However, after seeing Apple having such success with the iPad and the carefully expanded iOS for the bigger-screen device, I think they scrambled and rushed Honeycomb together as fast as they could so they could expand Android in a somewhat similar fashion.

Right now, Honeycomb still seems to be buggy and somewhat unfinished, at least from what I gather from the Xoom reviews around the net. Other manufacturers have been slow to roll-out their Android tablets as well and the SDK was released just a few weeks before the Xoom launch, so tablet development for Android has some serious catching-up to do. Those are all good indications about the rushed state of Honeycomb to me

Now delaying the open-source release of Honeycomb in my mind indicates that the source is still a mess right now because it was so rushed and Google wants to delay it in order to stabilize everything and frankly, to remove a lot of embarrassing dirty hacks they put into their code just to get it to a sorta-shipping state.

In summary, I still think that this also shows once more that the simple "Android=Open" and "iOS=Closed" view is nowhere as black and white as some people might think. But right now, I also think this does not signal a strategic shift away from Android being open, but is more of an admission that Honeycomb was rushed to release and Google needs more time to fix its mess.

Submission + - World of WarCraft PTR patch brings IPv6 sup (

Japje writes: "The latest PTR (Public Test Realm) patch contains configuration settings to enable IPv6.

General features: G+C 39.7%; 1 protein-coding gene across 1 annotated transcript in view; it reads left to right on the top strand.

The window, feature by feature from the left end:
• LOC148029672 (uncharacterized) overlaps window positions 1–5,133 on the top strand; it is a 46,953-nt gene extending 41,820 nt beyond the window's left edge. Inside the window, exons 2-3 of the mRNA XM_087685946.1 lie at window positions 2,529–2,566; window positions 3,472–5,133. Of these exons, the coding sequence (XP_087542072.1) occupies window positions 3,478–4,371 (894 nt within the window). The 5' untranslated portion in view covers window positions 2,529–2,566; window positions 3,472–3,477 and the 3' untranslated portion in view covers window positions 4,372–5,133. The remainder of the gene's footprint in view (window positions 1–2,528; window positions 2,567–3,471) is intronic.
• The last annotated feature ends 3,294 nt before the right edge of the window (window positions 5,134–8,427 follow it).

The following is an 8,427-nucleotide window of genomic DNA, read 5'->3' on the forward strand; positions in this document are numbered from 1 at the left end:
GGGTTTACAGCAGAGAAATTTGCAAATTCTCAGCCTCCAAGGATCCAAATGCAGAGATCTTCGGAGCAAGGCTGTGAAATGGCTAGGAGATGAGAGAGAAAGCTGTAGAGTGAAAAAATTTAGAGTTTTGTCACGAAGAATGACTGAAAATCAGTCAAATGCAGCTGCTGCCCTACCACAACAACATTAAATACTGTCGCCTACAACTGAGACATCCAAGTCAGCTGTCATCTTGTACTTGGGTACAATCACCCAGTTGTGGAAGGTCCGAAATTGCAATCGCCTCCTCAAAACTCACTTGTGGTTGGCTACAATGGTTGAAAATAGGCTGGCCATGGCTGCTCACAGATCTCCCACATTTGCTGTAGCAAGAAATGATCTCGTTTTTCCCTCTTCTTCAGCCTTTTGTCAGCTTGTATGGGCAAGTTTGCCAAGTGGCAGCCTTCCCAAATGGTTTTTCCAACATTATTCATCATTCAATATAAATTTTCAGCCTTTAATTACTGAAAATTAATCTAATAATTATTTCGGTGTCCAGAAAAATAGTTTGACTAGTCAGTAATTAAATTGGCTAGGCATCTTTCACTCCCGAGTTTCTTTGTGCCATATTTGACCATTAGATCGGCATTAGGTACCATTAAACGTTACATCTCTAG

This would be the first big game to support IPv6 as a connection protocol. With around 3.5 million players from Asia, the part of the world most likely to run out of IPv4 the fastest, this is well thought out move."

Submission + - The iPad 2 and the tablet PC bubble  Mobile (

satuon writes: Runaway sales of the initial iPad led to a multitude of competitors joining the fray. Now runaway sales of the iPad 2 has led to tech analysts world over believing that we’re less than 12 months away from a tablet PC bubble that is going to severely hurt several technology companies.

All Things D reports that J.P. Morgan estimates 81 million tablets will be manufactured in 2011. The problem is only 48 million of those will actually be shipped to retailers

This is due to the difference between the adoption rate of Apple’s tablet and those of its competitors being so vast. Many will be caught with their pants down and tablet supplies they cannot sell stuck in warehouses. This will be a class A tablet PC bubble.


Submission + - Slashdot is being spammed?! ( 4

satuon writes: Why would anyone spam slashdot?! What's the point? I have no idea, but something like 80%-90% of the submissions are spam. I don't know if this happens just now or all the time, I don't go in that much. I'm just posting this cause I got frustrated. If you're frustrated as well mod this up, I want there to be a discussion of this!

Submission + - Fact free science is on the move. Beware! ( 6

G3ckoG33k writes: Fact free science is not a joke, it is very much on the move and it is quite possibly the most dangerous movement in centuries, for the entire mankind. One can say it began as counter-movement to Karl Popper's ground-breaking proposals in the early 20th century, which insisted that statements purporting to describe the reality should be made falsifiable. A few decades later some critics of Popper said that statements need peer acceptance, which then makes also natural science a social phenomenon. Even later, in 1996, professor Alan Sokal submitted a famous article ridiculing the entire anti-science movement. Now New York Times has an article describing the latest chilling acts of the social relativistic postmodern loons. It is a chilling read, and they may be swinging both the political left and right. Have they been successful in transforming the world yet? How would we know?